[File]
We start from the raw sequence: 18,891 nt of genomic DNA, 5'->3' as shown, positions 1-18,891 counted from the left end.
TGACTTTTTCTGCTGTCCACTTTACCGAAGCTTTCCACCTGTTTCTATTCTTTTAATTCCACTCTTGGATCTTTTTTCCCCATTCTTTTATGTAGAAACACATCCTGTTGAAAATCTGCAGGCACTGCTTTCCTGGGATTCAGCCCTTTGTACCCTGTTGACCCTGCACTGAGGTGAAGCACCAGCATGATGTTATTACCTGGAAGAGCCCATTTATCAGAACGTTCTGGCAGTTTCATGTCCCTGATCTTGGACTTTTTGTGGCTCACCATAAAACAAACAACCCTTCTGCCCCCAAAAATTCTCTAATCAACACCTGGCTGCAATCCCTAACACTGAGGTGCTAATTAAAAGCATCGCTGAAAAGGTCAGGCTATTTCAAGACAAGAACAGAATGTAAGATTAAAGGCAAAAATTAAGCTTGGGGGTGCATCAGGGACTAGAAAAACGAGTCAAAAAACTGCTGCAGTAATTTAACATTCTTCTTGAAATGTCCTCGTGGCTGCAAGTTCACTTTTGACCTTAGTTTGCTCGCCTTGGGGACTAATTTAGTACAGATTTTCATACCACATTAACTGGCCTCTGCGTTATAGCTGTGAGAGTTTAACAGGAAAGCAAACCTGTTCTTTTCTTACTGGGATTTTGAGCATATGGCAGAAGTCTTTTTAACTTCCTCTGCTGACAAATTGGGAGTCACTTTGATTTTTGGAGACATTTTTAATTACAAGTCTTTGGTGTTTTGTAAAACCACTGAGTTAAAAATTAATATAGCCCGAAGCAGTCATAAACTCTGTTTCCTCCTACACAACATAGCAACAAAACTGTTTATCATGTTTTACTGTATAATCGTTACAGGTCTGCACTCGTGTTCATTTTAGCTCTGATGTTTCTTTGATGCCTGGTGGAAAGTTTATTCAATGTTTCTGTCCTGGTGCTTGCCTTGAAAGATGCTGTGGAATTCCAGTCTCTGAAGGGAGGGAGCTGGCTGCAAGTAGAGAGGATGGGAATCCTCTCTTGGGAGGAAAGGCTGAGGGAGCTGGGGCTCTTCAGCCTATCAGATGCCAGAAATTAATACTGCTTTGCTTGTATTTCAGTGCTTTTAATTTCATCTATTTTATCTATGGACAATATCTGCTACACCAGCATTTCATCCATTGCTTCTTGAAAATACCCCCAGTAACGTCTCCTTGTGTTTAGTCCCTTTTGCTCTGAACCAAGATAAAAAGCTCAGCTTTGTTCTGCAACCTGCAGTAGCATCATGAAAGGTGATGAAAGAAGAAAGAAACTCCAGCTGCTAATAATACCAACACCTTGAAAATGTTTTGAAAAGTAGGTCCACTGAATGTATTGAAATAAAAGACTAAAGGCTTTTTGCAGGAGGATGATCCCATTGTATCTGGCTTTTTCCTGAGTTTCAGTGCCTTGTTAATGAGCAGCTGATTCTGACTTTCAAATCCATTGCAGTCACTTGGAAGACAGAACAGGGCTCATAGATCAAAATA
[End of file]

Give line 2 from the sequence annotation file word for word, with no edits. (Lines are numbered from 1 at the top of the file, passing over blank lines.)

TGACTTTTTCTGCTGTCCACTTTACCGAAGCTTTCCACCTGTTTCTATTCTTTTAATTCCACTCTTGGATCTTTTTTCCCCATTCTTTTATGTAGAAACACATCCTGTTGAAAATCTGCAGGCACTGCTTTCCTGGGATTCAGCCCTTTGTACCCTGTTGACCCTGCACTGAGGTGAAGCACCAGCATGATGTTATTACCTGGAAGAGCCCATTTATCAGAACGTTCTGGCAGTTTCATGTCCCTGATCTTGGACTTTTTGTGGCTCACCATAAAACAAACAACCCTTCTGCCCCCAAAAATTCTCTAATCAACACCTGGCTGCAATCCCTAACACTGAGGTGCTAATTAAAAGCATCGCTGAAAAGGTCAGGCTATTTCAAGACAAGAACAGAATGTAAGATTAAAGGCAAAAATTAAGCTTGGGGGTGCATCAGGGACTAGAAAAACGAGTCAAAAAACTGCTGCAGTAATTTAACATTCTTCTTGAAATGTCCTCGTGGCTGCAAGTTCACTTTTGACCTTAGTTTGCTCGCCTTGGGGACTAATTTAGTACAGATTTTCATACCACATTAACTGGCCTCTGCGTTATAGCTGTGAGAGTTTAACAGGAAAGCAAACCTGTTCTTTTCTTACTGGGATTTTGAGCATATGGCAGAAGTCTTTTTAACTTCCTCTGCTGACAAATTGGGAGTCACTTTGATTTTTGGAGACATTTTTAATTACAAGTCTTTGGTGTTTTGTAAAACCACTGAGTTAAAAATTAATATAGCCCGAAGCAGTCATAAACTCTGTTTCCTCCTACACAACATAGCAACAAAACTGTTTATCATGTTTTACTGTATAATCGTTACAGGTCTGCACTCGTGTTCATTTTAGCTCTGATGTTTCTTTGATGCCTGGTGGAAAGTTTATTCAATGTTTCTGTCCTGGTGCTTGCCTTGAAAGATGCTGTGGAATTCCAGTCTCTGAAGGGAGGGAGCTGGCTGCAAGTAGAGAGGATGGGAATCCTCTCTTGGGAGGAAAGGCTGAGGGAGCTGGGGCTCTTCAGCCTATCAGATGCCAGAAATTAATACTGCTTTGCTTGTATTTCAGTGCTTTTAATTTCATCTATTTTATCTATGGACAATATCTGCTACACCAGCATTTCATCCATTGCTTCTTGAAAATACCCCCAGTAACGTCTCCTTGTGTTTAGTCCCTTTTGCTCTGAACCAAGATAAAAAGCTCAGCTTTGTTCTGCAACCTGCAGTAGCATCATGAAAGGTGATGAAAGAAGAAAGAAACTCCAGCTGCTAATAATACCAACACCTTGAAAATGTTTTGAAAAGTAGGTCCACTGAATGTATTGAAATAAAAGACTAAAGGCTTTTTGCAGGAGGATGATCCCATTGTATCTGGCTTTTTCCTGAGTTTCAGTGCCTTGTTAATGAGCAGCTGATTCTGACTTTCAAATCCATTGCAGTCACTTGGAAGACAGAACAGGGCTCATAGATCAAAATA